Washington Horror Blog

SEMI-FICTIONAL CHRONICLE of the EVIL THAT INFECTS WASHINGTON, D.C. To read Prologue and Character Guide, please see www.washingtonhorrorblog.com, updated 6/6//2017. Follow Washington Water Woman on Twitter @HorrorDC ....

Sunday, September 24, 2006


Angela de la Paz left her sleeping grandmother and walked somberly towards the bus stop. Her grandmother was sleeping more and more, increasingly worn out from the dialysis. After Angela did the housework and cooking, she didn't know what else to do for her grandmother. Angela was raised with so many different religions, she didn't know how to pray. Still, as sick as her grandmother was, her grandmother was more at peace than anybody else she knew.

Angela pulled our her English homework and tried to finish the 4th chapter of "Jane Eyre". Her mind wandered back to her mother, whom she hadn't seen in over a year. Her mother used to read to her...or maybe it had been her older sister, and she just liked to think it had been her mom. They had told Angela that her mom had drowned in the Potomac, but she never believed that. The body was never recovered. How could her mother survive El Salvador, survive the trek through Mexico, survive crossing into the United States, and survive everything that happened afterwards, and then drown in the Potomac? She missed her.

Angela transferred buses and tried to get back into "Jane Eyre". Dr. Rajatala was only supposed to be tutoring Angela in math. It would be too embarrassing to ask for help with "Jane Eyre".

Devi Rajatala sat in the serenity of the Friendship Garden at the National Arboretum, embroidering a sari for her engaged cousin. It was a warm and muggy September day, and she could almost imagine herself embroidering the sari back in Mumbai, sitting on the tiny balcony, desperately trying to catch a breeze through the trees. It felt odd to be doing it here--where she was botanist "Dr. Raj" Monday through Friday--but she needed to get it done. Usually when she was here, she would spend the mornings analyzing hybrids, pests, and growth patterns, then spend the afternoons babysitting the under-privileged teenagers bused in to work in the Friendship Garden. It was a program she had inherited, and she wasn't sure what the benefit was of teaching landless ghetto kids how to grow vegetables and flowers, but the program was growing on her. She wasn't used to being here on a Sunday. She had suggested meeting Angela de la Paz at the downtown library, but Angela had said she would prefer to come here, if that was OK. Devi put down her embroidery for a moment and sniffed at the sweet smell of Japanese honeysuckle. An invasive species, it was relegated to a harmless patch of ground in between giant boulders and a gravel path. Why did the most dangerous plants smell the best?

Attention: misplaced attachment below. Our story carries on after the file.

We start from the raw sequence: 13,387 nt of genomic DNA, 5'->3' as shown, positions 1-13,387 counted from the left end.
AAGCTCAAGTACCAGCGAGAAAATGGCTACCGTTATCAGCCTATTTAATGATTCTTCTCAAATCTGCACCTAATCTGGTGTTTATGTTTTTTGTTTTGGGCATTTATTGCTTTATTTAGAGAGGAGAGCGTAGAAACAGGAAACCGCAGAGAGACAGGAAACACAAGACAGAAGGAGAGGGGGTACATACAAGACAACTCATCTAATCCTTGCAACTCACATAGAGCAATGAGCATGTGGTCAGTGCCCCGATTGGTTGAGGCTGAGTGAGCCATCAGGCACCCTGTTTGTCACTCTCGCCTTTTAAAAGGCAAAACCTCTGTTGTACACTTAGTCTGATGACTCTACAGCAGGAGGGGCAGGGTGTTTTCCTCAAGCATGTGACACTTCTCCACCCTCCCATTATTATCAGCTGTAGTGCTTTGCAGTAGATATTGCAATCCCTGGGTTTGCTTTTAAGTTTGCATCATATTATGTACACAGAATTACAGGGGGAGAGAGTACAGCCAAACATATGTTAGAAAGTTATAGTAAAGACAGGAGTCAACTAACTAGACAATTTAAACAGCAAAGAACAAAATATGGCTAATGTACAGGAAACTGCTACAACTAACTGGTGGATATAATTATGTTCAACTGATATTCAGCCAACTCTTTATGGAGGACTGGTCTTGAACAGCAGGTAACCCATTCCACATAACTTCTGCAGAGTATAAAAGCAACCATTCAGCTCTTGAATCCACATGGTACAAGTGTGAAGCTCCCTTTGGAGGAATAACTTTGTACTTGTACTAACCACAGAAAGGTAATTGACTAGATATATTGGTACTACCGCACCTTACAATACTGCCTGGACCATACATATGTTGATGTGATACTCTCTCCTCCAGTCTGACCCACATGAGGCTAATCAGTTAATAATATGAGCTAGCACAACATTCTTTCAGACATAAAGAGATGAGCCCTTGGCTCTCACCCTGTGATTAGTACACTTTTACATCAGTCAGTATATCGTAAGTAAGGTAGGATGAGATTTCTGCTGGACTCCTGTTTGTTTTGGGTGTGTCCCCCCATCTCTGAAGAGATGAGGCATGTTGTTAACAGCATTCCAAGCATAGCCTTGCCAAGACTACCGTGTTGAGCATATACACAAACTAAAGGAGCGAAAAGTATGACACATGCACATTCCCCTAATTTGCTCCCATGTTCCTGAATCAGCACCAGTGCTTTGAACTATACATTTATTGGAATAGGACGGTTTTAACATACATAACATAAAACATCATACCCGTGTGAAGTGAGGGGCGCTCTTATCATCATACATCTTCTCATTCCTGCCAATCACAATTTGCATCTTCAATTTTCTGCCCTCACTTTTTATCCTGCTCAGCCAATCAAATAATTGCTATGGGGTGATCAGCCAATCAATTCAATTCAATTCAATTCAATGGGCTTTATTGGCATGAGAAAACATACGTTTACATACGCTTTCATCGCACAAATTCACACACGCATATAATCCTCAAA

"Dr. Raj?" It was Angela, her favorite, though it was hard for her to admit it, even to herself. Angela was a natural-born scientist, full of wonder at the natural world and an enormous thirst to learn how things grew--but math was killing her. They went inside and sat down to it. Angela shyly told Devi about the pink warblers she had seen as she walked over from the bus stop--the most beautiful birds ever! Devi smiled but said nothing. There was no such thing as pink warblers. She would have to bring in a bird book later to ask Angela what she meant.

A few miles away, Golden Fawn was slowly waking up from an afternoon nap, the vivid sight of pink warblers fresh in her mind. It was a sign of something, but she had no idea what.

At 1600 Pennsylvania Avenue, the butler's twins were also waking up from a nap. One of them had dreamt about pink warblers, but the other had dreamt about catbirds. They told each other their dreams in their secret twin babbling language while their baffled mother looked up from her checkbook.

Upstairs, the Commander in Chief was watching football, his devoted wife watching to make sure he chewed carefully before swallowing each pretzel. He had a Presidential Seal notepad at his side, and occasionally jotted down some ideas for fixing things. First, there was this thing with Musharraf announcing that he had been threatened with being bombed back into the Stone Age--now that just wasn't even funny. Imagine him, the President, getting that pointed out to him by Laura after she read it in the newspaper! He thought Colin Powell had gone in there and done things right after 9/11. Stupid Pakistanis--always more trouble than they were worth. They didn't even catch Bin Laden! How hard was that? Those damned fools had a nucular program, but they couldn't catch Bin Laden.

And now this damn intelligence report saying that the Iraq War was impeding the War on Terror by inspiring new terrorists!! Why didn't anybody tell him that was going to happen? He stuffed another pretzel in his mouth. uncomfortable with the feeling that sometimes his advisers didn't tell him everything. What if Armitage had threatened to bomb Pakistan back to the Stone Age? Bush could have lived with that. He wished they would just tell him this stuff. He wrote down "Commander in Chief" and underlined it twice.

Across the Potomac River, Condaleeza Rice had made a surprise visit to the Pentagon. She was sick of these damn reports getting out. First the Pentagon, then the CIA, then the National Security Agency, then....Her thoughts wandered as she waited for the scurry to end and the pile of papers to be brought to her in the conference room. For a moment, she wondered if it was too late to keep the web of lies intact--but only for a moment. She was still the smartest person in the room. Nobody was ripping her web open.

Over on the bridge, Dubious McGinty flicked a spider into the Potomac, and Ardua swallowed it down.


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